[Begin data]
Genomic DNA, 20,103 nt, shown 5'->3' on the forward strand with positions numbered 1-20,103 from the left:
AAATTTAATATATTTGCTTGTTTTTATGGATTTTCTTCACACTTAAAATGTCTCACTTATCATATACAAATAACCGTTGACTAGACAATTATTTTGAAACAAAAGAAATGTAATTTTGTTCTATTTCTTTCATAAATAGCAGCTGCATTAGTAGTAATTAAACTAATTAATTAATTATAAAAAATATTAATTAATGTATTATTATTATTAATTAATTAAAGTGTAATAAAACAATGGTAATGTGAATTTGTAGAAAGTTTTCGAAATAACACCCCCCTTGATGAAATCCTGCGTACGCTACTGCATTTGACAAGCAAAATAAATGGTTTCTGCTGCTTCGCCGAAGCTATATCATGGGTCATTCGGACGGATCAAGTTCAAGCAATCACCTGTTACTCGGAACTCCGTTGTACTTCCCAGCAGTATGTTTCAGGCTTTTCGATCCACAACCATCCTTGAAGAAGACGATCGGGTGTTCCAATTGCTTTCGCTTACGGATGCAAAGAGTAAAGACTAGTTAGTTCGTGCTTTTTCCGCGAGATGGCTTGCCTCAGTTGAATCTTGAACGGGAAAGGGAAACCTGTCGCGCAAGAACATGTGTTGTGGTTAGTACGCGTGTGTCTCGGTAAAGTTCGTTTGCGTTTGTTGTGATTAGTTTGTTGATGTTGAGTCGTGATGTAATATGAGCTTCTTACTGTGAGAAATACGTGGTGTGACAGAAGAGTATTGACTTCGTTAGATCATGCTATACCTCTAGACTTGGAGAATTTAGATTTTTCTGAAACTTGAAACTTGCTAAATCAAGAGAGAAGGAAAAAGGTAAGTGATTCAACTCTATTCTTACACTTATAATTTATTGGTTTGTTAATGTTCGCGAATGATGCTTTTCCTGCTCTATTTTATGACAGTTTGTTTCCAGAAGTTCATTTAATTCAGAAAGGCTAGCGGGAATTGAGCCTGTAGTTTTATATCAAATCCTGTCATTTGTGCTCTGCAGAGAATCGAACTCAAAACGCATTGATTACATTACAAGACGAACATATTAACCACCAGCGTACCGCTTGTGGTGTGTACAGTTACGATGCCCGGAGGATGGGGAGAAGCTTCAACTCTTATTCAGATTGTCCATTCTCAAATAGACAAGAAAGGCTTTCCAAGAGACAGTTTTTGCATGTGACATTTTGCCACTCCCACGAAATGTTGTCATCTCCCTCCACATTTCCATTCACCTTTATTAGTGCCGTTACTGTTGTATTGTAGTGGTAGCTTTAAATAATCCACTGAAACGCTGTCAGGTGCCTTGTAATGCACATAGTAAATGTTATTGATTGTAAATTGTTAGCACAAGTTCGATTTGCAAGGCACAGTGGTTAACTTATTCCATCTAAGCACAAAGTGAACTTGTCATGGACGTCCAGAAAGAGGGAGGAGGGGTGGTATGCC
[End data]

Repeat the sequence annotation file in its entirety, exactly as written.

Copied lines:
Genomic DNA, 20,103 nt, shown 5'->3' on the forward strand with positions numbered 1-20,103 from the left:
AAATTTAATATATTTGCTTGTTTTTATGGATTTTCTTCACACTTAAAATGTCTCACTTATCATATACAAATAACCGTTGACTAGACAATTATTTTGAAACAAAAGAAATGTAATTTTGTTCTATTTCTTTCATAAATAGCAGCTGCATTAGTAGTAATTAAACTAATTAATTAATTATAAAAAATATTAATTAATGTATTATTATTATTAATTAATTAAAGTGTAATAAAACAATGGTAATGTGAATTTGTAGAAAGTTTTCGAAATAACACCCCCCTTGATGAAATCCTGCGTACGCTACTGCATTTGACAAGCAAAATAAATGGTTTCTGCTGCTTCGCCGAAGCTATATCATGGGTCATTCGGACGGATCAAGTTCAAGCAATCACCTGTTACTCGGAACTCCGTTGTACTTCCCAGCAGTATGTTTCAGGCTTTTCGATCCACAACCATCCTTGAAGAAGACGATCGGGTGTTCCAATTGCTTTCGCTTACGGATGCAAAGAGTAAAGACTAGTTAGTTCGTGCTTTTTCCGCGAGATGGCTTGCCTCAGTTGAATCTTGAACGGGAAAGGGAAACCTGTCGCGCAAGAACATGTGTTGTGGTTAGTACGCGTGTGTCTCGGTAAAGTTCGTTTGCGTTTGTTGTGATTAGTTTGTTGATGTTGAGTCGTGATGTAATATGAGCTTCTTACTGTGAGAAATACGTGGTGTGACAGAAGAGTATTGACTTCGTTAGATCATGCTATACCTCTAGACTTGGAGAATTTAGATTTTTCTGAAACTTGAAACTTGCTAAATCAAGAGAGAAGGAAAAAGGTAAGTGATTCAACTCTATTCTTACACTTATAATTTATTGGTTTGTTAATGTTCGCGAATGATGCTTTTCCTGCTCTATTTTATGACAGTTTGTTTCCAGAAGTTCATTTAATTCAGAAAGGCTAGCGGGAATTGAGCCTGTAGTTTTATATCAAATCCTGTCATTTGTGCTCTGCAGAGAATCGAACTCAAAACGCATTGATTACATTACAAGACGAACATATTAACCACCAGCGTACCGCTTGTGGTGTGTACAGTTACGATGCCCGGAGGATGGGGAGAAGCTTCAACTCTTATTCAGATTGTCCATTCTCAAATAGACAAGAAAGGCTTTCCAAGAGACAGTTTTTGCATGTGACATTTTGCCACTCCCACGAAATGTTGTCATCTCCCTCCACATTTCCATTCACCTTTATTAGTGCCGTTACTGTTGTATTGTAGTGGTAGCTTTAAATAATCCACTGAAACGCTGTCAGGTGCCTTGTAATGCACATAGTAAATGTTATTGATTGTAAATTGTTAGCACAAGTTCGATTTGCAAGGCACAGTGGTTAACTTATTCCATCTAAGCACAAAGTGAACTTGTCATGGACGTCCAGAAAGAGGGAGGAGGGGTGGTATGCC